To make this compromise work, we’d have to leave at 11am the next morning. Never before have I found it so difficult to sit on the boat, on a sunny day and a moderate breeze, and wait! I felt like the wait of an expectant child as his friend slowly blows out the candles before everyone can have birthday cake.
Finally, we were off. In the wait, the wind had died, leaving us to motor over a glassy but rolly sea, swells being the parting gift of an exiting storm. The entrance to L’ Aber wrach was fraught with the hazards of rocks and oyster beds but our timing of slack was spot on, as we approached a nearly empty mooring field. Just as we secured our lines, three other boats arrived simultaneously. We were not the only ones seeking the comfort of a slack tide-arrival. A full day on the boat pairs well with a brisk walk ashore, like a savory crepe and a chilled glass of wine. Here too we discovered the foundations of French youth sailing. A school had filled an abandoned waterfront hotel to the point of bursting and construction was underway for an entirely new and modern suite of sailing school buildings. Ahh, to be young again!
We were off our mooring at 630 am the next morning as the light was just coming up. Although we didn’t have a long way to go to the next port of Roscoff, 33 miles to the north, we needed to navigate through a rock strewn narrow passage called Ile de Batz at high tide in order to have a comfortable amount of water under our keel. It was another windless day, leading us to motor once again. As we arrived at the entrance to the Ile de Batz, a line of boats came toward us, as we all aimed to get through at slack. Watching the depth instrument closely, we registered a few 8m readings, areas that would be high and dry at low tide in 6 hours. It was a good decision to come through at high.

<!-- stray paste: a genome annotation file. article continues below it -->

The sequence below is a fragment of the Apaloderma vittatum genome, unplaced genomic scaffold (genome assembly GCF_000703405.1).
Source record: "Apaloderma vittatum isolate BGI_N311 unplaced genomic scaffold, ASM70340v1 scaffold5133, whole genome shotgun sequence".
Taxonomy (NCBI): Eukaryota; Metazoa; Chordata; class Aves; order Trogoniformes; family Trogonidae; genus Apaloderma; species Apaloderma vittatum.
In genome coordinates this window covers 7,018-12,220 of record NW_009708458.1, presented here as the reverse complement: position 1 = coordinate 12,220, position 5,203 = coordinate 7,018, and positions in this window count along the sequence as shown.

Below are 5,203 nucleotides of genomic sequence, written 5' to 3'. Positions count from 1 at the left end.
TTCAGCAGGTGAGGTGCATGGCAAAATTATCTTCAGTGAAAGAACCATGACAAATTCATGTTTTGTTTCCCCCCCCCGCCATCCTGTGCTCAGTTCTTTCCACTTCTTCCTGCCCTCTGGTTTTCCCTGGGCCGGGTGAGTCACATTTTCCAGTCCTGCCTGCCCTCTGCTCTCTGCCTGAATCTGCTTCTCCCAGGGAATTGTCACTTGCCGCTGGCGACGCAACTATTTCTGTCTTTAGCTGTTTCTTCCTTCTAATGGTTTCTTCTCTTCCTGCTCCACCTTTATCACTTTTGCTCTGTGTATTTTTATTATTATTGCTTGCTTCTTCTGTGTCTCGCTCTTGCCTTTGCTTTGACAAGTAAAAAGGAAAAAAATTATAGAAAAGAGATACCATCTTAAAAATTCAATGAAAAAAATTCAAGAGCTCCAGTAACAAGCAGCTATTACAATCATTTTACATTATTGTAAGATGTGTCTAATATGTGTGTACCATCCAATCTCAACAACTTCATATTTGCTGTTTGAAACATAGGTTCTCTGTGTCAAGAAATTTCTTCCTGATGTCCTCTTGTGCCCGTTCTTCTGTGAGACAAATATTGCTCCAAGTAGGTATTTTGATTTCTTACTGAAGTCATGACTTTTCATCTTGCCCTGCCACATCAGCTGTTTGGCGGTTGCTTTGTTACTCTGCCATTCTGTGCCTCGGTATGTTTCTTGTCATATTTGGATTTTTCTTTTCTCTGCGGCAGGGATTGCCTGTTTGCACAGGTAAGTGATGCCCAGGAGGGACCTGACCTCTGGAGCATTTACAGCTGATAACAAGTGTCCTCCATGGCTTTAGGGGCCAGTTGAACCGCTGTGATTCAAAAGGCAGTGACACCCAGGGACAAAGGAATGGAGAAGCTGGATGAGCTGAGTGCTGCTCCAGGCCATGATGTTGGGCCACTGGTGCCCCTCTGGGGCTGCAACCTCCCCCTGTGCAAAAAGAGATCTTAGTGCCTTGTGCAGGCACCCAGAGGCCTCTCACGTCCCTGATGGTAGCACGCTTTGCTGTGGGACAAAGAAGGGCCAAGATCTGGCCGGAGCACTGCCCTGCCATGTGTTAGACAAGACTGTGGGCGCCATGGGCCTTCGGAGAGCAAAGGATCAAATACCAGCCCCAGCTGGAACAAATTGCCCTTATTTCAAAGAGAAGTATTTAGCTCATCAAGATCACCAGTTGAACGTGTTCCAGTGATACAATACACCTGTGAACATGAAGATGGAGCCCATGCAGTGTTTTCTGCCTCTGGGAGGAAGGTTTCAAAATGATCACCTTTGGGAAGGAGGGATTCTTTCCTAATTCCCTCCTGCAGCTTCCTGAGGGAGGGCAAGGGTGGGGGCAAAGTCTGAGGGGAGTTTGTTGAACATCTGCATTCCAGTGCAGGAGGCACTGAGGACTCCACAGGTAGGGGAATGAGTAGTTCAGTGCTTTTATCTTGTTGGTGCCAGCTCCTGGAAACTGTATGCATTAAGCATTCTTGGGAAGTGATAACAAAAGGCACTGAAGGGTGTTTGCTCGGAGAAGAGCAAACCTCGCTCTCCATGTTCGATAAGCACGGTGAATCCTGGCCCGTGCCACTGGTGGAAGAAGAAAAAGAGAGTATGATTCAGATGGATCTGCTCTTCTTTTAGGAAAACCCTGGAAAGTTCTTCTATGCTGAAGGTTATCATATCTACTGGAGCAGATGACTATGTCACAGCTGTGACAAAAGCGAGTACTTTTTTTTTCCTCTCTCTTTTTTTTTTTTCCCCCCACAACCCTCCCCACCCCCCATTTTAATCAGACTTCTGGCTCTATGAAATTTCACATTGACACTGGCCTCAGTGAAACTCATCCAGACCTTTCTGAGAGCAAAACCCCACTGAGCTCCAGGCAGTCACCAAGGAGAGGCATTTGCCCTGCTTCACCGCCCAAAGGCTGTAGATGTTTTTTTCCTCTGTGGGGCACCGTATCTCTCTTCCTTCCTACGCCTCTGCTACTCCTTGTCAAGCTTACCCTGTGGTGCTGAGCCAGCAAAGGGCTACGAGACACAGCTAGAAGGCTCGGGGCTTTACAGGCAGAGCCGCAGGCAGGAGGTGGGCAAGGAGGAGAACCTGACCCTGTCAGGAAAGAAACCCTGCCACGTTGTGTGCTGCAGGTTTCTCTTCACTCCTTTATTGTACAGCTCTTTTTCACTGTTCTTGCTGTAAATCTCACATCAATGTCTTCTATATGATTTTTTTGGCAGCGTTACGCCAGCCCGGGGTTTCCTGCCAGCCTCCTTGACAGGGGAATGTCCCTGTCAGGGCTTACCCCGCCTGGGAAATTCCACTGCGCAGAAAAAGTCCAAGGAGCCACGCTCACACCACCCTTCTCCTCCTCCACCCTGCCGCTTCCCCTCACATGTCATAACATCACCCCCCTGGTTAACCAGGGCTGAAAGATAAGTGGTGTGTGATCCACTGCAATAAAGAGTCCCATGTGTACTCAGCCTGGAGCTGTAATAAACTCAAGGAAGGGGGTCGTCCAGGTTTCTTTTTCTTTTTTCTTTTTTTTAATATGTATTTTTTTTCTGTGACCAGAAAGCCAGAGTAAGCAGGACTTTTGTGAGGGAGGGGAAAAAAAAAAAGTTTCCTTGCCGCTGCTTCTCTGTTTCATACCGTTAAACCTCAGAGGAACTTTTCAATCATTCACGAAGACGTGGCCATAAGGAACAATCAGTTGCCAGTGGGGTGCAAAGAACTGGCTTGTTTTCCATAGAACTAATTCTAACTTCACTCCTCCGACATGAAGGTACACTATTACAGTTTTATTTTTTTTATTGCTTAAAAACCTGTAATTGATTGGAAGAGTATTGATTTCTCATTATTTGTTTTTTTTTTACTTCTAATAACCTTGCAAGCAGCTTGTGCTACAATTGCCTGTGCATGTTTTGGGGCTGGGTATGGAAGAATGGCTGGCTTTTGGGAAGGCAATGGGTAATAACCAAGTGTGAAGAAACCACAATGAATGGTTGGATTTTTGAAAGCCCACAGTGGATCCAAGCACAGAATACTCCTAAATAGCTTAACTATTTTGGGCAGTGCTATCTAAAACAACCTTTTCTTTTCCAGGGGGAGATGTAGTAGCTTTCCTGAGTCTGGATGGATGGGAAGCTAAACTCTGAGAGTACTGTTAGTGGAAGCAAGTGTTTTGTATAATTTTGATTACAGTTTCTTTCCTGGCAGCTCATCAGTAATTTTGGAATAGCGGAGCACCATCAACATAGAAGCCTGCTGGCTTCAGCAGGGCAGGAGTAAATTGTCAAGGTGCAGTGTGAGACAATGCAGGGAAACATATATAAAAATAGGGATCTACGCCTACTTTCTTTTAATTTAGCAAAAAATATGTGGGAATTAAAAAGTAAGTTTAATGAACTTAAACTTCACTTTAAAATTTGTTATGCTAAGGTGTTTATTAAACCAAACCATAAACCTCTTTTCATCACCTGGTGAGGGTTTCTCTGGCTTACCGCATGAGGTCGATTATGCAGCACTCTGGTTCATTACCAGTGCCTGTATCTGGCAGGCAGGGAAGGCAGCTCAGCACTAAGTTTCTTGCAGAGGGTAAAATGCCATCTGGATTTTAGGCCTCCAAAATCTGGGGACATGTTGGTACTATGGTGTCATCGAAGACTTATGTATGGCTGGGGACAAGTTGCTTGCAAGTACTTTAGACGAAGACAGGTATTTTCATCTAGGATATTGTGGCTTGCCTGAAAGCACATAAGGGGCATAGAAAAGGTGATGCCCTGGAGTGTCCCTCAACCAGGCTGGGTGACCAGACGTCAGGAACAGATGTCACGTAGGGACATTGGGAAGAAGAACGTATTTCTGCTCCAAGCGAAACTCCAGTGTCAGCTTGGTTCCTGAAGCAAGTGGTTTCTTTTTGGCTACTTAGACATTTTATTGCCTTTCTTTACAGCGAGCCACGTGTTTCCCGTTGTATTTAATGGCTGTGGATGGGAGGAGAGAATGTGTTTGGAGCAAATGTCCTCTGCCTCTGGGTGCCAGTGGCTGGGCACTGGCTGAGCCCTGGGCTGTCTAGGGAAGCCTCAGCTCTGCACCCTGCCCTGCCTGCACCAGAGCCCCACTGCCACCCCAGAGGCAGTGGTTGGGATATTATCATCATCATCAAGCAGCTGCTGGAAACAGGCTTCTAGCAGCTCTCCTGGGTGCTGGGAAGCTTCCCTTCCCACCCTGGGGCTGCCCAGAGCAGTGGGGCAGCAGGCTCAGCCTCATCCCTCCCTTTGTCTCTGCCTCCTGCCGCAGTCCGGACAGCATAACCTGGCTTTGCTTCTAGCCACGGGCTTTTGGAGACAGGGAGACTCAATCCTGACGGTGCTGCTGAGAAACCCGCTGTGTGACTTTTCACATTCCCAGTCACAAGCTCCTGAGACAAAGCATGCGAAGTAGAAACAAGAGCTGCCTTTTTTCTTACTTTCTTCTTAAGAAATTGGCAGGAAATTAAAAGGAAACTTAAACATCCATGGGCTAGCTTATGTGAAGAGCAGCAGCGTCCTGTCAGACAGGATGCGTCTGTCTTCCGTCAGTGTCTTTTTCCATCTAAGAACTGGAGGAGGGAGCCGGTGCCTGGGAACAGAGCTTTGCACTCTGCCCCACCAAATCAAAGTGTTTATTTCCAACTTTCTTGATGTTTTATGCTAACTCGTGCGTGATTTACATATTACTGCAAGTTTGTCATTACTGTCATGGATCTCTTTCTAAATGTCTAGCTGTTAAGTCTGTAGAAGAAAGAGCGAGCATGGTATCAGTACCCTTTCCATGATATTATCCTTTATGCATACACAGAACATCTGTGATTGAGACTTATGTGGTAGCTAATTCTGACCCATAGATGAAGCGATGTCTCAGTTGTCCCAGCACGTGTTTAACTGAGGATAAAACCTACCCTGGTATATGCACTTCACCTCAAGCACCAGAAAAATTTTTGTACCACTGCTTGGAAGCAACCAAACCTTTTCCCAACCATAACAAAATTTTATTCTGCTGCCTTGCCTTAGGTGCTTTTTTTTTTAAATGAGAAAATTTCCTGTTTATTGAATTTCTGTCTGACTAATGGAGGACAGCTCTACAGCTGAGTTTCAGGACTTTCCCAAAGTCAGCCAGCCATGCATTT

Roscoff is a popular port of call for big overnight passenger ferries from the UK and Ireland. From a distance their bright white hulls and high decks with evenly spaced portholes are easily mistaken for a cruise ship until their stern appears and the large folding ramps are visible. If you wanted to have your car with you on a summer holiday in France or Spain, it looked like a nice way to travel.
Quite often, these ferry ports are nothing more than a transshipment point – dusty, dirty, and gritty affairs. But Roscoff was full of attractive old stone buildings, with a fun college vibe as well, on an account of the marine biology research center, Station Biologique De Roscoff. We had also found ourselves arriving at the beginning of the Onion Jack Festival, a celebration of the town’s roots in onion farming. As you might guess, the food offering was a variation of French Onion soup which we both slurped down eagerly, while all the locals opted for the reasonably priced draft beers. There are some universal truths in the world.